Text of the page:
For more design "Oh No We Didn't" stories  check out Designwali's Blog.  Now it's your turn! What are your "oh no we didn't" secrets?

July 25, 2011

Cuts of Meat on Paper

For a limited time I am selling my "Cuts of Meat" prints on Paper in my Etsy shop.  They are a simplified version of the ones I did on wood. (They don't have the lyrics to Old MacDonald's Farm set behind the meat)

At $45 for a set of three, they would make a great gift for any chef, butcher, farmer or just plain 'ole meat lover!

July 20, 2011

To Tattoo or Not to Tattoo?

The Recent Paterfamilias has found himself in a situation in which he is typically uncomfortable. The Recent Paterfamilias is curious as to what the public thinks. More specifically, the Recent Paterfamilias is curious as to what his reading public thinks about one singular issue. This is not to say that the Recent Paterfamilias does not care for the public’s opinion, or the public itself (or himself, or herself—does the “public” have a gender?), it is only that the Recent Paterfamilias, being a Master of Opinion, is often loath to seek out the opinions of others.

So…let us begin:


Tattoos are commonly viewed as taboo, but really only by some (it should be noted here that the Recent Paterfamilias has tattoos of his own, so thusly he supposes that he might be referred to as the Tattooed Paterfamilias for the remainder of this column). In the opinion of the Tattooed (neé Recent) Paterfamilias, we have become a tattooed culture, and they are not all simply tribal “tramp stamps” and ankle sunflowers and gang signs and whatnot. Take half a look at any NBA team. Or the barista who serves up the morning coffee. Or most people walking on the sidewalk. Or Johnny Depp.


Tattoo Superstitions.

Tattoo superstitions seem to run rampant, most notably amongst the particularly superstitious (a group in which, for better or worse, the Tattooed Paterfamilias proudly considers himself a member). Most people likely know someone who got a matching tattoo with someone else. That friend who, with her boyfriend of two weeks, got a matching Japanese symbol for poetry or purity or whatnot on her wrist, and then, what do you know, Poof! They break up. That guy who got the face of a girl he’s dating on his shoulder, and Poof! It’s done. The aforementioned Johnny Depp gets Winona Ryder’s name on his arm, and Poof! It’s over. All in all, it’s a fairly common phenomenon.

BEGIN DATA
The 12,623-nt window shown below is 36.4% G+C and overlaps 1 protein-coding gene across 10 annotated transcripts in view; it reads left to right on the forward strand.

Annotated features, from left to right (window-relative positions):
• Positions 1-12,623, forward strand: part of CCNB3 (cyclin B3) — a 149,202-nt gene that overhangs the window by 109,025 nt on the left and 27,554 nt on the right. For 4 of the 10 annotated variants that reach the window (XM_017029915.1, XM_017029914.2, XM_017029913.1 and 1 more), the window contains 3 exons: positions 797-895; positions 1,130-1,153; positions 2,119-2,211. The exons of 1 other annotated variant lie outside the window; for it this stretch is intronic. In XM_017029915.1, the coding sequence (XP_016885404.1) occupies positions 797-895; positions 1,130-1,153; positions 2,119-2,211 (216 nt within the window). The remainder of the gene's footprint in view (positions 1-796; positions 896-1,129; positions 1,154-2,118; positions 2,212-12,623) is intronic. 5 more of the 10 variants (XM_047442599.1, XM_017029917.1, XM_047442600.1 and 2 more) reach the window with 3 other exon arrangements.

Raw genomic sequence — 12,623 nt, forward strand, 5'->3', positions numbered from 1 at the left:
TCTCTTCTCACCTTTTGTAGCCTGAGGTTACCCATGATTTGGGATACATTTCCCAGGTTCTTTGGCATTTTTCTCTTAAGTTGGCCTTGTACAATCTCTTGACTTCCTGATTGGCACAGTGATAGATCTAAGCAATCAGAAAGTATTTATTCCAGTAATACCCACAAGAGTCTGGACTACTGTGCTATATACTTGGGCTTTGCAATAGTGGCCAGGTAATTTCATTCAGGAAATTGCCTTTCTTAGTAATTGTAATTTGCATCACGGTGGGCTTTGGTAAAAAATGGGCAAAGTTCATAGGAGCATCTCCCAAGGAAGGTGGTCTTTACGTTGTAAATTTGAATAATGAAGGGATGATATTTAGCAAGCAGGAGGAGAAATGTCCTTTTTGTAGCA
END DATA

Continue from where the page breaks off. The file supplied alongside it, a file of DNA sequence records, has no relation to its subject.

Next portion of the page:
As has been mentioned in a previous Note From a Recent Paterfamilias, the Recent (also Tattooed) Paterfamilias is confident that the body art he got for his beloved dog Oscar, if not out rightly, then certainly circumstantially, caused said beloved Oscar to die an untimely death. He firmly believes this. It’s mystical. It’s supernatural. It’s uncanny. It’s unsettling. Whatever anyone may think, the tattoo was gotten, and then, two weeks later, Poof! Oscar was dead from a seemingly random, but highly debilitating condition called Thrombocytopenia. For the sensitive soul, it would give a person pause before making a similar mistake again.

So…I want to get a tattoo for my daughter. My wife says No. A definitive No. An emphatic No. Being superstitious people, we tend to worry about this sort of thing. The Tattooed Paterfamilias has even brought up this topic when in conversation with his tattoo artist (yes, the Paterfamilias has a regular guy down on the Lower East Side). He, the tattoo artist, thinks this is ridiculous. Not that he doesn’t believe in tattoo superstitions, quite the opposite, actually, it’s only that, according to him, the tattoo artist, no manner of superstition is going to cause a person not love their child, therefore, it, the tattoo, should be viewed only as a celebration of the life of the offspring. The Tattooed Paterfamilias is inclined to agree with this sentiment.

But a superstition is a superstition simply because a person is superstitious, and frankly, the Tattooed Paterfamilias is reluctant to trifle with that theory. If a baseball player puts on his left sock first or eats chicken everyday, and that works for him, then let him do it. If a law student uses a particular brand of pen, then so be it. If a bachelorette party stripper has a favorite thong, then leave it on under his police uniform. Much the same as superstitions, luck is believing you’re lucky, and if you think something is superstitious, then it is. It’s just the way of the world.

This opinion of the Tattooed Paterfamilias has been mocked, of course. “Superstitious tattoos? Tattoos that kill people, or dogs? Preposterous! If that were true, then somebody should’ve run out and gotten a picture of Stalin or Hitler or Count Dracula on their arm, and then Poof! two weeks later, they’d drop dead.”

So…the Recent Paterfamilias wishes to hear all thoughts. Is a tattoo of his daughter sure to be bad luck? Is he tempting the Fates or the Furies or whomever it is that spins the planet? Is it simply bad politics?